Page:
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Justice League Vol. 1: Origin (The New 52) Hardcover – May 8, 2012


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Justice League Vol. 1: Origin (The New 52) + Justice League, Vol. 3: Throne of Atlantis (The New 52)
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Product Details

  • Hardcover: 192 pages
  • Publisher: DC Comics (May 8, 2012)
  • Language: English
  • ISBN-10: 9781401234614
  • ISBN-13: 978-1401234614
  • ASIN: 1401234615
  • Product Dimensions: 6.9 x 0.5 x 10.5 inches
  • Shipping Weight: 1.2 pounds (View shipping rates and policies)
  • Average Customer Review: 4.2 out of 5 stars  See all reviews (296 customer reviews)
  • Amazon Best Sellers Rank: #61,739 in Books (See Top 100 in Books)

Editorial Reviews

Amazon.com Review

Q&A with Geoff Johns and Jim Lee

Q: What's it like working on a huge initiative like The New 52?

Geoff Johns: This has been a tremendous opportunity to go back and look at the central core of the characters, the directions they've gone in over the years and the new takes we can bring to them. For me, the Justice League had become too much of a tight knit unit. Their relationships became nearly interchangeable, and in a team dynamic that is extremely dull. What conflicts would come out of their different personalities and approaches to these larger-than-life problems? How would the world's greatest super heroes really form a team? Their relationships are vastly different with one another and will continue to be.

Jim Lee: It's been incredible to see so many people coming together and be a part of this fresh, new direction to move our characters forward for, what we hope, will be a new generation of fans. These are characters that have been around for many, many decades and you shouldn't feel scared to be changing that up because otherwise they're just going to ossify and become relics of the past, as opposed to something living and breathing in the present.

Q: How are you balancing making these stories and characters feel fresh and new while still respecting what came before?

GJ: You always want to remain true to the core essentials of the characters that have made them connect with generation after generation, but at the same time you want to take chances. You want to do something that hasn't been done. For me personally, I want to explore mythologies and villains and new elements that are introduced alongside the world's famous characters.

Q: What would you say defines the character you are working on?

GJ: Their central concept, which is an emotionally driven one. I'm surprised by how many super heroes seem to lack believable motivation and, in comics, are often ill-defined. What does the character want? And how does that relate to the bigger story at hand? And how can I connect to that? That's what defines the character for me. Their powers, worlds and enemies should all be an extension of that.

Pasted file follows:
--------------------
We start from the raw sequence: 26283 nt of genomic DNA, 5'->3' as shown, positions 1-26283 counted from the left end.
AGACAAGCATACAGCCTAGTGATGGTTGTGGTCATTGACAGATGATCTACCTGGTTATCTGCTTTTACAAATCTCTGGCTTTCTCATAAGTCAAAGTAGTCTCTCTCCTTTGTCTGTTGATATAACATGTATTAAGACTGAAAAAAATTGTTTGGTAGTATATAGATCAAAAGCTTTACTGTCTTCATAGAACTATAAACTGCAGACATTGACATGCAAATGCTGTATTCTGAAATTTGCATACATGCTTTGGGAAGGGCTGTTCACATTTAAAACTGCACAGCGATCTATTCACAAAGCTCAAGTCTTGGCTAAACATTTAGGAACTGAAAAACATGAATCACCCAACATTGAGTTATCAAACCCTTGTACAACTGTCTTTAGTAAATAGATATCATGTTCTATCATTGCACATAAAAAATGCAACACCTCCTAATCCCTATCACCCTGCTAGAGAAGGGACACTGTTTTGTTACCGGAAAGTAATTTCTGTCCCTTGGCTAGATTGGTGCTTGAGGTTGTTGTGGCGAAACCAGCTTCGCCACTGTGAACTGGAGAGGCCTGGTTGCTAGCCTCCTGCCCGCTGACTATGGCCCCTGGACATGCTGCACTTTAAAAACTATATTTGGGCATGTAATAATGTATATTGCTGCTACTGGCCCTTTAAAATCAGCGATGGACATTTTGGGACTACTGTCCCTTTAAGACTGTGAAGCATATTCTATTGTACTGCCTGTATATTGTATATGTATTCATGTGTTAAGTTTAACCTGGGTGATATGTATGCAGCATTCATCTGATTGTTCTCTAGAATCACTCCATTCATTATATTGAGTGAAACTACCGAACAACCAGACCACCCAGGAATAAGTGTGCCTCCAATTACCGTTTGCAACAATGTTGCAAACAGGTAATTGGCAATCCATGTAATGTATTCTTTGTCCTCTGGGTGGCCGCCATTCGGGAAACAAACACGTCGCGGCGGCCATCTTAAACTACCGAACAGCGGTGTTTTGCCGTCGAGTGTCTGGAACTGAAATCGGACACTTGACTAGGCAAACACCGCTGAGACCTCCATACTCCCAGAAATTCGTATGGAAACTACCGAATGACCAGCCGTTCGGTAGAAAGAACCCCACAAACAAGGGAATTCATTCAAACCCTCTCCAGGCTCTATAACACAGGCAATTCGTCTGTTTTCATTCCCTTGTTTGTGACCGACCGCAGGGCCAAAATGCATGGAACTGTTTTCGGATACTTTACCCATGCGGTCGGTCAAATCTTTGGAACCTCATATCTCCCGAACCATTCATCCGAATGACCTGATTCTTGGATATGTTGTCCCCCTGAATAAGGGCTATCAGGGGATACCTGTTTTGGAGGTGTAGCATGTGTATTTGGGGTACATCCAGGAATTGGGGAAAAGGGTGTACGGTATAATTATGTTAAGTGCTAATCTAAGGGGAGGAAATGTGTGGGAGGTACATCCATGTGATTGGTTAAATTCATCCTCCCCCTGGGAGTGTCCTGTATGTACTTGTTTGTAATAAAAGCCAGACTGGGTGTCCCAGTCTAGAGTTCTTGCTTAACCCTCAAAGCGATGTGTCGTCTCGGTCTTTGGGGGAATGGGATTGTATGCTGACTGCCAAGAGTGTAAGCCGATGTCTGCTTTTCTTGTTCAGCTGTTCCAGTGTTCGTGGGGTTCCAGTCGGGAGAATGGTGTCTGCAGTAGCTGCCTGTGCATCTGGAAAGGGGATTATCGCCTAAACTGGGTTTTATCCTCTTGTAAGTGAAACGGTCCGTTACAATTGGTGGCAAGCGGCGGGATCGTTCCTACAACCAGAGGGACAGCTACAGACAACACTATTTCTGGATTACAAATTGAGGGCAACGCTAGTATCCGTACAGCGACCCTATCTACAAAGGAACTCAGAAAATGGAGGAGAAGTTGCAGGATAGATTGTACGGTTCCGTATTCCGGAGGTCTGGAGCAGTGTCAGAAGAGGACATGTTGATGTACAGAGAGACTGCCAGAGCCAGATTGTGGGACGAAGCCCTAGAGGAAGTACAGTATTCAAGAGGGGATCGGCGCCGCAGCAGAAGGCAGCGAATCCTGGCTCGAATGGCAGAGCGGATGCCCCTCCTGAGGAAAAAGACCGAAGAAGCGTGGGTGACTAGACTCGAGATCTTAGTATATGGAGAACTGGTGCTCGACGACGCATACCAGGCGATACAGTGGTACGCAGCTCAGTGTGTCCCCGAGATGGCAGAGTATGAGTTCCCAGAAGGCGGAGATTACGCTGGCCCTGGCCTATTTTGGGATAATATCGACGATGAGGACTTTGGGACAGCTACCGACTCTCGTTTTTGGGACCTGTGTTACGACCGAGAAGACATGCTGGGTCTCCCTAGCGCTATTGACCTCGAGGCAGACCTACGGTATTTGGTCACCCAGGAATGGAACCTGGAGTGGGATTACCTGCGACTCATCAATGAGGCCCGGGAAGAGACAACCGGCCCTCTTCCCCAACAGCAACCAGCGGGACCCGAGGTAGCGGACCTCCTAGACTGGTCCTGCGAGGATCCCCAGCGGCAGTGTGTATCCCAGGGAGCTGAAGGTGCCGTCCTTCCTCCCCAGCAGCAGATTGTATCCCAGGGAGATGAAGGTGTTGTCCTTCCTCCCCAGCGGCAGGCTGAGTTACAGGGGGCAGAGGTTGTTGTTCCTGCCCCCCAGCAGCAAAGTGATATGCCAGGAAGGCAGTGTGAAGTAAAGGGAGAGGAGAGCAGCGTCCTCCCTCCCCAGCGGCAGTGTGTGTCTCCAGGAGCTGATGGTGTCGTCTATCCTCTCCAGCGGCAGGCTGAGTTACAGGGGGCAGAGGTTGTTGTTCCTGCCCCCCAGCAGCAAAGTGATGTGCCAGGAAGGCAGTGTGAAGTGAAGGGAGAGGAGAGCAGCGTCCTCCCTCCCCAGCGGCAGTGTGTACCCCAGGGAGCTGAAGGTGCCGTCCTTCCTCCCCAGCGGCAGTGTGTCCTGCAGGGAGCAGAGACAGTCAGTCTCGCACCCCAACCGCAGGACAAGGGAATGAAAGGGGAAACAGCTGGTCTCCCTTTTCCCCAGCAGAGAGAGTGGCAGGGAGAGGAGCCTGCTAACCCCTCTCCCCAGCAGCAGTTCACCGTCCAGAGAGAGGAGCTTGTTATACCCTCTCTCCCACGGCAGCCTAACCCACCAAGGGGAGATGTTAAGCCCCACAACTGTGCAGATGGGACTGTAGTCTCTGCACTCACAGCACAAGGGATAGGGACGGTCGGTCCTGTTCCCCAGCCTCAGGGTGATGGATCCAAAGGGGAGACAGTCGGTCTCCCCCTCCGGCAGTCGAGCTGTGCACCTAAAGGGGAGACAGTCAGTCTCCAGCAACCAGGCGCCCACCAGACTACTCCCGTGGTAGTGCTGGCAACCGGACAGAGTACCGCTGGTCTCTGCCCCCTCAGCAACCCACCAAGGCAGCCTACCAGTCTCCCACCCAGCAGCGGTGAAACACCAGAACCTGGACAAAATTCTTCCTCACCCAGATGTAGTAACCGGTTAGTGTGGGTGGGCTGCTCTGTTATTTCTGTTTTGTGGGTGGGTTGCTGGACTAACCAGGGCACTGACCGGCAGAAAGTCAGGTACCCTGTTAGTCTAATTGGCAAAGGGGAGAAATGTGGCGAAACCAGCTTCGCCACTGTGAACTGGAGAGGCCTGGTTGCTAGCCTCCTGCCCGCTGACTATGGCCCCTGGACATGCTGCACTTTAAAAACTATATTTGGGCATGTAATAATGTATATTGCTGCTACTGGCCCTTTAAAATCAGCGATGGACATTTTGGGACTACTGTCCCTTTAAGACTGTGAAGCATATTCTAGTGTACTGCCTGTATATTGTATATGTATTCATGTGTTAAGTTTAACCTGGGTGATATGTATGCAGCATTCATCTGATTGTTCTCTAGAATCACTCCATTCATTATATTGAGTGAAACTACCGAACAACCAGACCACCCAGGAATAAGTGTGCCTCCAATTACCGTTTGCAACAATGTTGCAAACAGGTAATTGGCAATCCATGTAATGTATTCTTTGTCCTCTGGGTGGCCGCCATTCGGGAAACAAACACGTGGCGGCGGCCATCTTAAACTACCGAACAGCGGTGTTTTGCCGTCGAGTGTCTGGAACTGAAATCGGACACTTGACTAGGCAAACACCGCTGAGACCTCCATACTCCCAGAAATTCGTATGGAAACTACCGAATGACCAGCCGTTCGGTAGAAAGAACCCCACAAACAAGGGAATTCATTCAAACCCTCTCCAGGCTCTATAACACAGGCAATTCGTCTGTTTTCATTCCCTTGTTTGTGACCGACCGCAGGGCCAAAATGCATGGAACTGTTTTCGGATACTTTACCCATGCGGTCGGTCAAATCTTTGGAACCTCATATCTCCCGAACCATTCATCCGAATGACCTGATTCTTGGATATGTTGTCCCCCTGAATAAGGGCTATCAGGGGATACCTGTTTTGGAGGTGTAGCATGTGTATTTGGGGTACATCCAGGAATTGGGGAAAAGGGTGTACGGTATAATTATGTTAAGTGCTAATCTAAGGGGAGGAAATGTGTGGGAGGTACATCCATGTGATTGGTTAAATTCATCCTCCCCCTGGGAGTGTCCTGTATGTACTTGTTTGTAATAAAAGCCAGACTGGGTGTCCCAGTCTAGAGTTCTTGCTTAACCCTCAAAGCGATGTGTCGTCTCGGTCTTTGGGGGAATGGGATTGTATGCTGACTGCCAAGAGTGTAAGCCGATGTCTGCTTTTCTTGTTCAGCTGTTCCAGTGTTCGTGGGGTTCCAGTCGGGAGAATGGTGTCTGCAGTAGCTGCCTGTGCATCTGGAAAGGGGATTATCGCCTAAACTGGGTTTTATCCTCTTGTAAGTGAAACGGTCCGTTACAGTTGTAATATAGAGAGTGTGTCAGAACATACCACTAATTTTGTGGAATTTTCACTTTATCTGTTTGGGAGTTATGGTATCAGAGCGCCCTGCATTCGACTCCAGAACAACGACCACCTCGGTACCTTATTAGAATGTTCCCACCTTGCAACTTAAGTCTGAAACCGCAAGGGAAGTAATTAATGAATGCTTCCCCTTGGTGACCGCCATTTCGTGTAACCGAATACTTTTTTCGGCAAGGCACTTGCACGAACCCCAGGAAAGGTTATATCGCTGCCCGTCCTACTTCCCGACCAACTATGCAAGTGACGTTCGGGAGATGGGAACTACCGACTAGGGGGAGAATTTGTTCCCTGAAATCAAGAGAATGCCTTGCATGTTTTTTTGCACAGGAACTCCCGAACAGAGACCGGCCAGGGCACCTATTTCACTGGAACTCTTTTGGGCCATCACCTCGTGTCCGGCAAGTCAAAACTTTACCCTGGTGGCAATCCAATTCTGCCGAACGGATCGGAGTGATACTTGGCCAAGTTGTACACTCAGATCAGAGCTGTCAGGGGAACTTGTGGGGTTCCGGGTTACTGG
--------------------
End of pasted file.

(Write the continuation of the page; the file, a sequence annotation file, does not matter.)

Q: What stories or creators inspire you most when working on your character?

GJ: I'm inspired by anything that I connect to emotionally and, in the case of super heroes, that I cheer for.

Q: So what do you consider to be your character's definitive stories?

GJ: That's up to the audience to decide. Sinestro Corps became one because it connected with so many readers.

Q: With over 75 years of stories, is it difficult discovering new ideas and places for these characters to go that haven't already been done?

GJ: Surprisingly, there's always more stories to come from these characters--that's what makes them great.

Q: What would you say is the difference in approach between writing and dialoguing the characters of The New 52 versus their previous incarnations?

GJ: I don't want anything to be taken for granted. I don't want the Justice League to be the worked-together-and-friends-for-life characters that they've been. So approaching them in a different way, as people first and heroes second, is what I've been doing.

Q: Jim, what's it like working together with Geoff on Justice League? What about his writing do you think compliments your art?

JL: Geoff's energy jumps off the script and while he's known for his in-depth history of the rich DC Universe, it's his focus on character and the interpersonal quirks that really make it fun working on DC's trademark superteam. I get a big kick out of drawing their first interactions and more human aspects on the page, including a sense of humor and fun amidst this amazing roller-coaster ride of explosions, derring-do and heroics. At the end of the day, it's this journey you didn't expect that keeps people excited about comics!